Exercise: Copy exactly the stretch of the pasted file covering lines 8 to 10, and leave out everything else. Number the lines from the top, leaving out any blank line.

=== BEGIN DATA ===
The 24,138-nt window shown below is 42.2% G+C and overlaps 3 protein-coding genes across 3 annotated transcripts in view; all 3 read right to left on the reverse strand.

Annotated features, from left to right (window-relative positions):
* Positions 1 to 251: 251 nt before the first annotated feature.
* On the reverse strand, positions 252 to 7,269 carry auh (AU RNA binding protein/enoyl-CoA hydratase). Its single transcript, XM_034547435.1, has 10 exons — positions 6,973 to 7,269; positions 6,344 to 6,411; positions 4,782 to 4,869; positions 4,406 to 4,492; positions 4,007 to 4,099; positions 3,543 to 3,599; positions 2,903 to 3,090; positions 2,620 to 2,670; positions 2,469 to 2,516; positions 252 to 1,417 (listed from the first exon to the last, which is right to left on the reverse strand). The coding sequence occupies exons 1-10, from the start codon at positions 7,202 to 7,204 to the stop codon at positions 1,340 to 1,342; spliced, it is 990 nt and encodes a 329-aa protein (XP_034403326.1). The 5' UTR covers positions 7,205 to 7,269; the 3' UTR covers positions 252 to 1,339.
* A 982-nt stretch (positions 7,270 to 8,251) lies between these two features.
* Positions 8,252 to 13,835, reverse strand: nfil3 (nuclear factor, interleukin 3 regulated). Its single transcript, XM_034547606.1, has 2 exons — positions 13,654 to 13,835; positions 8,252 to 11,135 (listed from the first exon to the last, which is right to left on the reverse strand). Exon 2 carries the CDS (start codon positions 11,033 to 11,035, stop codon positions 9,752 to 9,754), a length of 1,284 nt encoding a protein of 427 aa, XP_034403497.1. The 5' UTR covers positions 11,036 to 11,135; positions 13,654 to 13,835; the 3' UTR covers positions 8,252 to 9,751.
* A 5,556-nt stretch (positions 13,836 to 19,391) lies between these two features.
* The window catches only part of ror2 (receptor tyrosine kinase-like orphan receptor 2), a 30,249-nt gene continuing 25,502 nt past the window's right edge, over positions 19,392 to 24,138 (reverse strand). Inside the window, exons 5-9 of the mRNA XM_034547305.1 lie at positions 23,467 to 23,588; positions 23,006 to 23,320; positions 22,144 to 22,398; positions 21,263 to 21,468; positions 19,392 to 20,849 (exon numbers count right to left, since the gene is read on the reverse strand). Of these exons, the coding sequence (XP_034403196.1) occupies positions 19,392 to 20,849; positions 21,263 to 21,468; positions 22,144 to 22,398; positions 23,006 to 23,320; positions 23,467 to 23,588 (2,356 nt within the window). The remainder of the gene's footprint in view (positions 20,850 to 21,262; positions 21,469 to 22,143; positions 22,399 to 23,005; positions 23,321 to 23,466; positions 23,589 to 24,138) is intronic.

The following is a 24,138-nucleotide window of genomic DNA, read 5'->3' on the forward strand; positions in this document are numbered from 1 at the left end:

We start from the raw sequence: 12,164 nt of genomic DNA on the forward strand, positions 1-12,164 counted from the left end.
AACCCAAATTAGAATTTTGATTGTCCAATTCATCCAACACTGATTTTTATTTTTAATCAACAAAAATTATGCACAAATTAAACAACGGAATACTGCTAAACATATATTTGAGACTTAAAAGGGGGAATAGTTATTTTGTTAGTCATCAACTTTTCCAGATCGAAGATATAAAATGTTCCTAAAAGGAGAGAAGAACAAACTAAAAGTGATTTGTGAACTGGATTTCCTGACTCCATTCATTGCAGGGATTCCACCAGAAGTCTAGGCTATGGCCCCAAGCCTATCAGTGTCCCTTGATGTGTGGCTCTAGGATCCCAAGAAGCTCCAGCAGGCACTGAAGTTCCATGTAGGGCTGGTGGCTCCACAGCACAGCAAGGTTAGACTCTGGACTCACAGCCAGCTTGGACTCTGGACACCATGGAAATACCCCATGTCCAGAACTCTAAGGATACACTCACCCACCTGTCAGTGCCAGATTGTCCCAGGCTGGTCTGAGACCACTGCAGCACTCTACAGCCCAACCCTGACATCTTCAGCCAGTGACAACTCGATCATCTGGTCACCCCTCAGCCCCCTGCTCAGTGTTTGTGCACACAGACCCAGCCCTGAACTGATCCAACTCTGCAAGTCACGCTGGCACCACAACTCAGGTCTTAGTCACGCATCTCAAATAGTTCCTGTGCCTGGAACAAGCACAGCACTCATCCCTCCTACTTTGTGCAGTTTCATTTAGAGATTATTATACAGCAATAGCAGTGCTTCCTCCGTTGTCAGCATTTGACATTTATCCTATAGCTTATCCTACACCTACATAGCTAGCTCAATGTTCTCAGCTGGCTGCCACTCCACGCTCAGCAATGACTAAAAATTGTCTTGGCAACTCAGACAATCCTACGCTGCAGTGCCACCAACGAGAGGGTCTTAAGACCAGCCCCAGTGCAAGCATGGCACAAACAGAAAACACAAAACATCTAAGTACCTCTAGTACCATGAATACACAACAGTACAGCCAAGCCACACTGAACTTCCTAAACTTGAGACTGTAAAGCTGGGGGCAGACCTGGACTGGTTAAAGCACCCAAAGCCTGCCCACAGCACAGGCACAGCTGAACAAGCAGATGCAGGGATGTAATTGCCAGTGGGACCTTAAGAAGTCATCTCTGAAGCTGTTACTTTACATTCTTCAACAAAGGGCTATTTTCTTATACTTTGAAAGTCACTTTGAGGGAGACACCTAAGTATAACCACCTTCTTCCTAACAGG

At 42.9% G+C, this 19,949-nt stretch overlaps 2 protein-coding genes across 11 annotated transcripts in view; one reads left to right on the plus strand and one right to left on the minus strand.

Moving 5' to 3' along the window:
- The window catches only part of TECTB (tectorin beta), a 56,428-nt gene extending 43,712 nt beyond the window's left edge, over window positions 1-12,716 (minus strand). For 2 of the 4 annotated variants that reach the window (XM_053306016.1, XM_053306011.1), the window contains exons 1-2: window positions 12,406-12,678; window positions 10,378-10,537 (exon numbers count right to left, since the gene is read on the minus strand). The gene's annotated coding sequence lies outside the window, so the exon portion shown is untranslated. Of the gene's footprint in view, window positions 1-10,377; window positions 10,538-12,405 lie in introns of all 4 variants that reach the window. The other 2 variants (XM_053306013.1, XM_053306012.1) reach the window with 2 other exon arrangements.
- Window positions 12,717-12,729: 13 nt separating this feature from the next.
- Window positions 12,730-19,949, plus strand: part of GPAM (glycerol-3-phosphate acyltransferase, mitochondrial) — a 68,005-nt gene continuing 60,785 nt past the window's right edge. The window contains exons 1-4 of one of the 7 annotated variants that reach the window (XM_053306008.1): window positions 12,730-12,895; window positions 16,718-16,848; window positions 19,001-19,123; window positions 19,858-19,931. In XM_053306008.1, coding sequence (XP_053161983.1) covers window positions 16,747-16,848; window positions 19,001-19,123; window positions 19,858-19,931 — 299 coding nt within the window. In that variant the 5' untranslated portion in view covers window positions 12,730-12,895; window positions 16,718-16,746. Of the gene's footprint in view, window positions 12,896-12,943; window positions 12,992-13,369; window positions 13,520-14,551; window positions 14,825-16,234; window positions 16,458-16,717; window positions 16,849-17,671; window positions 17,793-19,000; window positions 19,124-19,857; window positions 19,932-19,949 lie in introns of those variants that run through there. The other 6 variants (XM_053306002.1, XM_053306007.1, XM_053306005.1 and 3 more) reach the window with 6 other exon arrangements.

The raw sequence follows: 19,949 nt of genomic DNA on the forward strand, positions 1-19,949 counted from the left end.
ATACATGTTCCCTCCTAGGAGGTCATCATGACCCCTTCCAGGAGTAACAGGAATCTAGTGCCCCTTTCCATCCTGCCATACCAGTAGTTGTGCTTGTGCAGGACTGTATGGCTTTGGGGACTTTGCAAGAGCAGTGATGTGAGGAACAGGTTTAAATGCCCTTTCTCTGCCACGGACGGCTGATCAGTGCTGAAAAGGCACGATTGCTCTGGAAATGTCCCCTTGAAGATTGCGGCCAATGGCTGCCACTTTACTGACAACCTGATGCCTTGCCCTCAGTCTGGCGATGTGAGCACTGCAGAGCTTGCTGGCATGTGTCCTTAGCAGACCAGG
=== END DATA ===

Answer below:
* The window catches only part of ror2 (receptor tyrosine kinase-like orphan receptor 2), a 30,249-nt gene continuing 25,502 nt past the window's right edge, over positions 19,392 to 24,138 (reverse strand). Inside the window, exons 5-9 of the mRNA XM_034547305.1 lie at positions 23,467 to 23,588; positions 23,006 to 23,320; positions 22,144 to 22,398; positions 21,263 to 21,468; positions 19,392 to 20,849 (exon numbers count right to left, since the gene is read on the reverse strand). Of these exons, the coding sequence (XP_034403196.1) occupies positions 19,392 to 20,849; positions 21,263 to 21,468; positions 22,144 to 22,398; positions 23,006 to 23,320; positions 23,467 to 23,588 (2,356 nt within the window). The remainder of the gene's footprint in view (positions 20,850 to 21,262; positions 21,469 to 22,143; positions 22,399 to 23,005; positions 23,321 to 23,466; positions 23,589 to 24,138) is intronic.

The following is a 24,138-nucleotide window of genomic DNA, read 5'->3' on the forward strand; positions in this document are numbered from 1 at the left end:

We start from the raw sequence: 12,164 nt of genomic DNA on the forward strand, positions 1-12,164 counted from the left end.